Review Summary: Tom Waits is mad as hell, and he's not going to take it anymore.
If any singer deserves the title “acquired taste,” it’s Tom Waits. He started out nearly forty years ago with his James Taylor-meets-Jack Daniels debut Closing Time, and he’s been getting progressively more eccentric ever since. His musical backing has shifted from jazzy piano to scrap metal percussion and mangled guitars, and his vocals have gone from rough to, well, rougher.
Amongst Waits fans, the debate over his best album comes up often. People who would rather listen to Billy Joel than Primus generally agree that 1976’s Small Change is the best, whereas fans of his more abrasive work are usually split between 1985’s Rain Dogs and 1992’s Grammy-winning Bone Machine, with a few stray votes for the bluesy Mule Variations sneaking in.
Notably absent from these debates is his most recent studio album, Real Gone. For this album, Waits abandoned the piano. Ugly, distorted guitars and Waits’ own beat-boxing loops (more like structured grunting, but what the hell) form the majority of the musical backing, while his vocals are as confrontational as they’ve ever been. Even the ballads, top-notch as they are, are nowhere near as inviting as previous albums’. Waits fans are generally accepting of abrasive music, so it’s surprising to see Real Gone receiving such little acclaim.
While I rank it in the upper tier of Waits’ albums, I’ll admit that it’s not the most consistent. Opener “Top of the Hill” is just plain irritating, and “Metropolitan Glide” can never get out of its own way, avoiding melody at all cost. Furthermore, “Sins of My Father” could have been cut in half and it would still be a drag to sit through. However, it should be noted that these songs, flawed as they are, sound much better within the context of the album. If any Waits album has a unified sound, it’s Real Gone.
Perhaps the best example of that “sound” is “Baby Gonna Leave Me.” Starting off with a frantic beat-boxing loop that sounds like it was recorded about two inches from your ear, the song winds its way through a standard blues chord progression. Waits’ lyrics play around with sad-sack blues clichés, including the hilarious “If I was a tree, I’d be a cut-down tree / And if I was a bed, I’d be an unmade bed."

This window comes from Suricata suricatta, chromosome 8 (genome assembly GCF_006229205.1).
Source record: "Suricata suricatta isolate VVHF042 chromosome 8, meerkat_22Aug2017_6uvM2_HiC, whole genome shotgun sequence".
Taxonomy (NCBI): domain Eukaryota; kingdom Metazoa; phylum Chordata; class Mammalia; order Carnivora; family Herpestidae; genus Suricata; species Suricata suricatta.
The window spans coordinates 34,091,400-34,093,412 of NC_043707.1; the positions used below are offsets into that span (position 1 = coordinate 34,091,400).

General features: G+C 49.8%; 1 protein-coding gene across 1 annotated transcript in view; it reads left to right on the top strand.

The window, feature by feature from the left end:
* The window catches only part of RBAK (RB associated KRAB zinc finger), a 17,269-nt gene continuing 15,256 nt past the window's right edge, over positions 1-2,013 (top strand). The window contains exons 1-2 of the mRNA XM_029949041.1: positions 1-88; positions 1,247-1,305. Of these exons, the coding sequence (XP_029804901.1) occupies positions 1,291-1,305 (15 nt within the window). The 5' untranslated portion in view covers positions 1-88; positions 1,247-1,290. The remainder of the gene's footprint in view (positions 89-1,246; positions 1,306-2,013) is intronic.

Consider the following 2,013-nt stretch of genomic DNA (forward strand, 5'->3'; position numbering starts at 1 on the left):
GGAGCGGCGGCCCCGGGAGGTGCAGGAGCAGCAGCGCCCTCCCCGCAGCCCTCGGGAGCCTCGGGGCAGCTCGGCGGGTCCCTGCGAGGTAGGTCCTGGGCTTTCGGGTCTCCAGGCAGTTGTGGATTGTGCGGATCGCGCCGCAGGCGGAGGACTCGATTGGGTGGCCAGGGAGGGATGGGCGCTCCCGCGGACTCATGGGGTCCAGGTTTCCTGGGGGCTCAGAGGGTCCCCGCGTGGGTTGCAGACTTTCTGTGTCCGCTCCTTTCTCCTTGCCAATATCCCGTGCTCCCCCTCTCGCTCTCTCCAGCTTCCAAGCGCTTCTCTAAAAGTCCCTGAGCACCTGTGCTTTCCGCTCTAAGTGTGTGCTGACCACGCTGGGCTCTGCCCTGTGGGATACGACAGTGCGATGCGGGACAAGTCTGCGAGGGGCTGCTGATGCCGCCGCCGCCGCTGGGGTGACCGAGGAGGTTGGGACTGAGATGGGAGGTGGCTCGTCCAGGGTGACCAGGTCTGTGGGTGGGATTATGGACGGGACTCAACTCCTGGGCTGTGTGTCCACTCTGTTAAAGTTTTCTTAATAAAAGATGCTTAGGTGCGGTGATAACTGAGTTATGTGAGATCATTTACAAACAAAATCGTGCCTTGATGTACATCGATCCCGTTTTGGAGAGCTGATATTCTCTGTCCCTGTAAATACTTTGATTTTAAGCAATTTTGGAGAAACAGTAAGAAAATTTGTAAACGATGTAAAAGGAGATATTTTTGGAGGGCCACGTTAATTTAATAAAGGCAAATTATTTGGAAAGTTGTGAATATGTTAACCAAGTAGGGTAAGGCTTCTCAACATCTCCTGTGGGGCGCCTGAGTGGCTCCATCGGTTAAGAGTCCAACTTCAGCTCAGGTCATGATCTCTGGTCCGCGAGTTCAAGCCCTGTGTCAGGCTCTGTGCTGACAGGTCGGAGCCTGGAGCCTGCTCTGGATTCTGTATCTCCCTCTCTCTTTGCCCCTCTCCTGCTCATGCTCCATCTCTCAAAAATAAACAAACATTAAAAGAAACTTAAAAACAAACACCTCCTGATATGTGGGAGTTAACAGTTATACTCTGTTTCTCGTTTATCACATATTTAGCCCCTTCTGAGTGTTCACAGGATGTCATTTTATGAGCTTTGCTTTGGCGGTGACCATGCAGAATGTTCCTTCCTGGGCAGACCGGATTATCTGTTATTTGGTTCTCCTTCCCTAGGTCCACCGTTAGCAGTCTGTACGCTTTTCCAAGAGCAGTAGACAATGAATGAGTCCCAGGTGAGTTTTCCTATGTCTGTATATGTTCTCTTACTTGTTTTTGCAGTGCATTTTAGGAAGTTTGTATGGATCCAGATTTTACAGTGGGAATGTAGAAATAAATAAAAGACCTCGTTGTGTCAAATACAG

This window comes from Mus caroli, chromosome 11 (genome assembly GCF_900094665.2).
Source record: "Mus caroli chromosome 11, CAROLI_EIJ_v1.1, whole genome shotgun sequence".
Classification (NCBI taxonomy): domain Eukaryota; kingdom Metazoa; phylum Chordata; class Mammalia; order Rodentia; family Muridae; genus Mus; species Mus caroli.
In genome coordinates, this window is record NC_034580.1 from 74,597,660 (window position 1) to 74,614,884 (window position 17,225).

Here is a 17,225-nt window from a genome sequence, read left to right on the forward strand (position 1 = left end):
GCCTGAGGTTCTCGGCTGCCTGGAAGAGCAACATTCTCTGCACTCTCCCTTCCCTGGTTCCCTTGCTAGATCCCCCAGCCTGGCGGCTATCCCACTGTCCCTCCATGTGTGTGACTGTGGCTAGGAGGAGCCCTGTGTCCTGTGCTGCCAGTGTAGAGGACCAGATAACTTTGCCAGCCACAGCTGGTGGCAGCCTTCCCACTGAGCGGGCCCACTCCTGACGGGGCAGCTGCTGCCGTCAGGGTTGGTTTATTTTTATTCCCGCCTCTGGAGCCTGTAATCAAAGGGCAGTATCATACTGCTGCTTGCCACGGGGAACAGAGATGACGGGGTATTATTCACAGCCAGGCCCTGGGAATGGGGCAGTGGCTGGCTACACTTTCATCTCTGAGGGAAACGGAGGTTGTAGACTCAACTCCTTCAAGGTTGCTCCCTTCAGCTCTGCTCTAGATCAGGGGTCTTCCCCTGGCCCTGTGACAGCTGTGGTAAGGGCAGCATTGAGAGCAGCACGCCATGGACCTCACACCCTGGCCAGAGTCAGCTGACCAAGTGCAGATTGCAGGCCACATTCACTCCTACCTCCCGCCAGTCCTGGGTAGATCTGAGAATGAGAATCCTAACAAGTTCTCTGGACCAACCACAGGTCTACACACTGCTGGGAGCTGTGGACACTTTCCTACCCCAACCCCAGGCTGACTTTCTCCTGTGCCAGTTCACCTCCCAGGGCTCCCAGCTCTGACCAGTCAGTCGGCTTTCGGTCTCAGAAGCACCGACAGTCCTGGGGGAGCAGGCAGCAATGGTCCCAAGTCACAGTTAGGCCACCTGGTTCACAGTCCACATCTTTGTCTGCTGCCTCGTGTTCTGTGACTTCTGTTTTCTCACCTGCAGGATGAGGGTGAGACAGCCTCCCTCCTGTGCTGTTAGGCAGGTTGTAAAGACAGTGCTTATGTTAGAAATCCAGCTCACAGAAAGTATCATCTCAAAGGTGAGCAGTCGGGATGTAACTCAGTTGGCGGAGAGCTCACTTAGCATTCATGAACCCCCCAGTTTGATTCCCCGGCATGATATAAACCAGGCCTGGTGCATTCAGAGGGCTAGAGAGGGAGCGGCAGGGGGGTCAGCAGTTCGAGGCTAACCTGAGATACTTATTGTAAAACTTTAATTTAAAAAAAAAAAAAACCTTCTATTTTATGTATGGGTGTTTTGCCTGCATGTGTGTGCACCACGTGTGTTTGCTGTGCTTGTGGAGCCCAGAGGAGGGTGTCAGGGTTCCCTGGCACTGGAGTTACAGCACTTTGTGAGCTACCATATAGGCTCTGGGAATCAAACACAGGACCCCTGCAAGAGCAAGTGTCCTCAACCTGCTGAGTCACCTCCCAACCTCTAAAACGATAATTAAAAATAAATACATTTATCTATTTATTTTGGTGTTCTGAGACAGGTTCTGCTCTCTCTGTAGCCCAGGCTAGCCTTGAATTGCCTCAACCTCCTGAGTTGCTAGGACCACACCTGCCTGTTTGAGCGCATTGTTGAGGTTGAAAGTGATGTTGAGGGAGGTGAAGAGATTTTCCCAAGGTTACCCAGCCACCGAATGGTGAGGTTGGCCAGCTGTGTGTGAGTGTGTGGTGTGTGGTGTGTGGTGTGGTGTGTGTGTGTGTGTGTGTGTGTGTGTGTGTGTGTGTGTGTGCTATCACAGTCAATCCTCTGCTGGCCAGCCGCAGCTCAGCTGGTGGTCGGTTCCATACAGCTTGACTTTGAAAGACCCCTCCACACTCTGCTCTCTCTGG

Waits has always been known as a brilliant lyricist, and Real Gone continues that tradition. “Hoist That Rag” could be about any number of things, but whatever it’s about, it’s intriguing. “Make It Rain” somehow manages to make an Abel/able pun sound brilliant, and “Dead and Lovely” features the line “He’s not the kind of wheel you fall asleep at,” one of the more ominous compliments I’ve heard in a while.
However, the rest of the album pales in comparison to “Don’t Go Into That Barn,” an absolute monster of a song. Waits piles on the threatening details: a scream coming from the woods, an old black tree, a spooky old barn, and a wrecked slave ship. The woozy, lumbering stomp of a musical backing only enhances the lyrics’ menacing tone, making the song downright scary.
It’s a testament to Tom Waits’ level of talent and consistency that an album as strong as Real Gone is criminally ignored. To be fair, it’s not as groundbreaking as Rain Dogs, as cathartic as Bone Machine, or as amusing as Small Change. However, its foreboding mood and the strength of songs like “Hoist That Rag” and “Don’t Go Into That Barn” places it alongside those classic albums. Fans of ballads and songs like “The Piano Has Been Drinking” may not agree, but I doubt Tom Waits gives a damn.